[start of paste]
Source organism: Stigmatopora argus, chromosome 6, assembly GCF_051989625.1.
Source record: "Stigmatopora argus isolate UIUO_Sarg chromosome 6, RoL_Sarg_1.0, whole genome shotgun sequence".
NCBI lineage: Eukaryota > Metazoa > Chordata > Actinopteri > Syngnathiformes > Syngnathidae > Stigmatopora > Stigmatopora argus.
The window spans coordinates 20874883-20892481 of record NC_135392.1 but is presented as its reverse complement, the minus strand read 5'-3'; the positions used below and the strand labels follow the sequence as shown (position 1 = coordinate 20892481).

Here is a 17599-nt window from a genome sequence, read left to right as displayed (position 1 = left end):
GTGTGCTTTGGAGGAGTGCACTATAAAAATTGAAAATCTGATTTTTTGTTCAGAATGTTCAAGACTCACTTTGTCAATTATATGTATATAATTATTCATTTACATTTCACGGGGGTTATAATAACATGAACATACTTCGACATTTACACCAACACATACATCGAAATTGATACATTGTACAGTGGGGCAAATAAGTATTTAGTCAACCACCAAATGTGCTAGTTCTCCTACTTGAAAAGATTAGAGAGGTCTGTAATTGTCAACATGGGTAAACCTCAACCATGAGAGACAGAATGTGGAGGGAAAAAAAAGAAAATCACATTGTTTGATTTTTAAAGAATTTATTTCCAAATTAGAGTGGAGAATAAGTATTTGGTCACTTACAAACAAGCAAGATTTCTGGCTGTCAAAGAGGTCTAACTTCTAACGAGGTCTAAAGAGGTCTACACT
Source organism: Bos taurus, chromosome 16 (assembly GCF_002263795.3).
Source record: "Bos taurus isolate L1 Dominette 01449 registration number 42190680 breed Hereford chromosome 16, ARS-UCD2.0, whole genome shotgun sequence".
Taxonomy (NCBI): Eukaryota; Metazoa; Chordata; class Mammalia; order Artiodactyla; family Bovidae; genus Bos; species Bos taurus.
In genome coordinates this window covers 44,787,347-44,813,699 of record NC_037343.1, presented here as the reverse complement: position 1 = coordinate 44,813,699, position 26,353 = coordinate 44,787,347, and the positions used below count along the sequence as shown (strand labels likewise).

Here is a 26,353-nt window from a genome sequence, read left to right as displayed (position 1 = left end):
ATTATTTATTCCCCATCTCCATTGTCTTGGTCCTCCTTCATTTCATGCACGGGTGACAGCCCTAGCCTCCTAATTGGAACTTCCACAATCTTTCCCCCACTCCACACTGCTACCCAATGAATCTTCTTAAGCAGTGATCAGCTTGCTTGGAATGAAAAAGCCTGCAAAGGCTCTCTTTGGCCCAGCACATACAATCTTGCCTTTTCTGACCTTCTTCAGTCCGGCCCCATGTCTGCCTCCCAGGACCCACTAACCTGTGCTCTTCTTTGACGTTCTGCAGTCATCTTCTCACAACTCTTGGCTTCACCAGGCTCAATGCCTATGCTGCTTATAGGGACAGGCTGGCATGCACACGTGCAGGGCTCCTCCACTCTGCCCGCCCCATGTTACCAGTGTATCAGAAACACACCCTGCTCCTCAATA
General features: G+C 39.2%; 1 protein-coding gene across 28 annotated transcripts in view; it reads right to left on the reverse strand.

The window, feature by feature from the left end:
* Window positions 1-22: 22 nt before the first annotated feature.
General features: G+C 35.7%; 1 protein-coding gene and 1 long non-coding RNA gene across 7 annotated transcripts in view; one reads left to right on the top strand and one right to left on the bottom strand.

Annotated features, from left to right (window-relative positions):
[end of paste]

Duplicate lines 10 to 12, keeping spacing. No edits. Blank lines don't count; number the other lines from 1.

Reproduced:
In genome coordinates this window covers 44,787,347-44,813,699 of record NC_037343.1, presented here as the reverse complement: position 1 = coordinate 44,813,699, position 26,353 = coordinate 44,787,347, and the positions used below count along the sequence as shown (strand labels likewise).

Here is a 26,353-nt window from a genome sequence, read left to right as displayed (position 1 = left end):
ATTATTTATTCCCCATCTCCATTGTCTTGGTCCTCCTTCATTTCATGCACGGGTGACAGCCCTAGCCTCCTAATTGGAACTTCCACAATCTTTCCCCCACTCCACACTGCTACCCAATGAATCTTCTTAAGCAGTGATCAGCTTGCTTGGAATGAAAAAGCCTGCAAAGGCTCTCTTTGGCCCAGCACATACAATCTTGCCTTTTCTGACCTTCTTCAGTCCGGCCCCATGTCTGCCTCCCAGGACCCACTAACCTGTGCTCTTCTTTGACGTTCTGCAGTCATCTTCTCACAACTCTTGGCTTCACCAGGCTCAATGCCTATGCTGCTTATAGGGACAGGCTGGCATGCACACGTGCAGGGCTCCTCCACTCTGCCCGCCCCATGTTACCAGTGTATCAGAAACACACCCTGCTCCTCAATA